Fifth Crusade:

Called in 1217, only Leopold VI of Austria and Andrew II of Hungary participated. They captured the city of Damietta, but after their devastating loss at the Battle of Al-Mansura, they were forced to return it. Ironically, before their defeat, they were offered control of Jerusalem and other Christian sites in Palestine in exchange for the return of Damietta, but Cardinal Pelagius refused and turned a potential victory into a stunning defeat. Timeline

Sixth Crusade:

Launched in 1228, it achieved some small measure of success — though not by military might. It was led by Holy Roman Emperor Frederick II of Hohenstaufen, King of Jerusalem through his marriage to Yolanda, daughter of John of Brienne. Frederick had promised to participate in the Fifth Crusade but failed to do so. Thus he was under a great deal of pressure to do something substantive this time. This Crusade ended with a peace treaty granting Christians control of several important holy sites, including Jerusalem.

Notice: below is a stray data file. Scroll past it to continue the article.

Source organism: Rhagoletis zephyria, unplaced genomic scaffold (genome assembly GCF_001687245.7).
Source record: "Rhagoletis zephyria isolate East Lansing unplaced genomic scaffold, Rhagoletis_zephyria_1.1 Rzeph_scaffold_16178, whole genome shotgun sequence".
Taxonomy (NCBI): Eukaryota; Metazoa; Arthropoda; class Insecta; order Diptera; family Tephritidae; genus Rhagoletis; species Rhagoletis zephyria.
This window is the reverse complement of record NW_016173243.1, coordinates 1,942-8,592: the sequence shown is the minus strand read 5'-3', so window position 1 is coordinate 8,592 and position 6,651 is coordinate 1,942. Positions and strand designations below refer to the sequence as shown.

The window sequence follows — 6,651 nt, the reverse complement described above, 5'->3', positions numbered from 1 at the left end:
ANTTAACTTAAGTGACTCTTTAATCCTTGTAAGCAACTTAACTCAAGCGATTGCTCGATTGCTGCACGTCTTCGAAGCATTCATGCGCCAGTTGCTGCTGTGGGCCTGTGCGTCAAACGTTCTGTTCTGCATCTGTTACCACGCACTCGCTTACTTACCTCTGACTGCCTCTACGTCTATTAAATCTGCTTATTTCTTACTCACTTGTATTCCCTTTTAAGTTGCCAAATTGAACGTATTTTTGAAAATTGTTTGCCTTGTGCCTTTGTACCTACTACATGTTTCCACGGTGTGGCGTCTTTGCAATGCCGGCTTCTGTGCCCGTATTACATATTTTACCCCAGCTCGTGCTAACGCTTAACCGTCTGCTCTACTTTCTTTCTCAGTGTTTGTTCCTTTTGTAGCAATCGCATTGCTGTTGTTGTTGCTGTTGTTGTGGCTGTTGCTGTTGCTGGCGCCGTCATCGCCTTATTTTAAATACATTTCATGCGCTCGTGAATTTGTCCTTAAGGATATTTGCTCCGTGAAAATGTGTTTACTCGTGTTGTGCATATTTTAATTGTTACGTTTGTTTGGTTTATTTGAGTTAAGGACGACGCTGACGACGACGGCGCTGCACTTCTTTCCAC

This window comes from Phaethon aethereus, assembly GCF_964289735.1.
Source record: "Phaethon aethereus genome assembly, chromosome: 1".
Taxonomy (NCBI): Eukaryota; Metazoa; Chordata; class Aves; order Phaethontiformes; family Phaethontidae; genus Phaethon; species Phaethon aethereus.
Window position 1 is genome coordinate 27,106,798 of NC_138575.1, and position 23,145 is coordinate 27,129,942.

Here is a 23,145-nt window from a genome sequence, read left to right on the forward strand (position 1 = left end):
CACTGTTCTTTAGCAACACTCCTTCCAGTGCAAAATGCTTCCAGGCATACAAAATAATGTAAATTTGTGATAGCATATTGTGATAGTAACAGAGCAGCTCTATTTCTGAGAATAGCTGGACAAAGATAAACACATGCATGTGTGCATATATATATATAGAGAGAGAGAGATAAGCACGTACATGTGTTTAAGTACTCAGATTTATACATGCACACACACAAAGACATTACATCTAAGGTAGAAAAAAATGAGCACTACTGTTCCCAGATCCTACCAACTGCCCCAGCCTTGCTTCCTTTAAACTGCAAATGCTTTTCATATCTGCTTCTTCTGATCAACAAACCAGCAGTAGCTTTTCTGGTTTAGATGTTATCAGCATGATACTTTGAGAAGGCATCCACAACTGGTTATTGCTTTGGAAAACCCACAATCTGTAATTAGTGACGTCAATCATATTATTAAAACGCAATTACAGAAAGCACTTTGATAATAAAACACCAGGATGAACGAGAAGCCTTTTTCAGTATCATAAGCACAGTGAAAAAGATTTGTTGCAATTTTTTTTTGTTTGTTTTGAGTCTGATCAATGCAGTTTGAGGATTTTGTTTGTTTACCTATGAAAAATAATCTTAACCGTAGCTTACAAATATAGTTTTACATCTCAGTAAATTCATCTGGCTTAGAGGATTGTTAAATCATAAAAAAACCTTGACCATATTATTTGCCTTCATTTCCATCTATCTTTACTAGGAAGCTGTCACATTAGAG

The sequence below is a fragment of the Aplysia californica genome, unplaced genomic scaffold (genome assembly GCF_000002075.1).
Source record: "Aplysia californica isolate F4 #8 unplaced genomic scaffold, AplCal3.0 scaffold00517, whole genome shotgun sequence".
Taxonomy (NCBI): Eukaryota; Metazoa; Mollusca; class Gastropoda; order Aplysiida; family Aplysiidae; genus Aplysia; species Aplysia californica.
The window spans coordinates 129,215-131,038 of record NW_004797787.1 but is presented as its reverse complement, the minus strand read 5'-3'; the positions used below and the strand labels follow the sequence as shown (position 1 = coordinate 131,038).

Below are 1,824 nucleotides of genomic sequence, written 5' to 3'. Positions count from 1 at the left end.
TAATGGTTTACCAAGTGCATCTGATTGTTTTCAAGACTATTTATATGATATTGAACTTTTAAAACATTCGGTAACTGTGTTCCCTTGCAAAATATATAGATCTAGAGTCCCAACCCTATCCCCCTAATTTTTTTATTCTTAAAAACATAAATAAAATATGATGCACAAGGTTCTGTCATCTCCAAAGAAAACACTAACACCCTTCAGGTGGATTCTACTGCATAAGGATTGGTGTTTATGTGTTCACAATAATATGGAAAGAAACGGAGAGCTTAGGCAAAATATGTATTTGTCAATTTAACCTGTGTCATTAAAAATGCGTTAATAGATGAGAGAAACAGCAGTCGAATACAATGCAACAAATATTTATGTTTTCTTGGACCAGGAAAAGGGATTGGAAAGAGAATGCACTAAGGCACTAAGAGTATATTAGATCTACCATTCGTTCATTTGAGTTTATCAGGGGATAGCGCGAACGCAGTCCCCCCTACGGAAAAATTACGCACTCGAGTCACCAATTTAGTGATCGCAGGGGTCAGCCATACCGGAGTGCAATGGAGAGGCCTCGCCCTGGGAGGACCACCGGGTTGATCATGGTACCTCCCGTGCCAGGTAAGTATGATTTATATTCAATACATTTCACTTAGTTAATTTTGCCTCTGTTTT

Timeline

Seventh and Eighth Crusades:

Led by King Louis IX of France, they were complete failures. In the Seventh, Crusade Louis sailed to Egypt in 1248 and recaptured Damietta, but after he and his army had been routed, he had to return it as well as a massive ransom just to get free. In 1270 he set off on the Eighth Crusade, landing in North Africa to convert the sultan of Tunis to Christianity but died before he got far. Timeline

The Ninth Crusade:

Led by King Edward I of England in 1271 who tried to join Louis in Tunis, it would fail. Edward arrived after Louis had died and moved against the Mamluk sultan Baibers. He didn't achieve much, though, and returned home to England after he learned that his father Henry III had died. Timeline

Reconquista: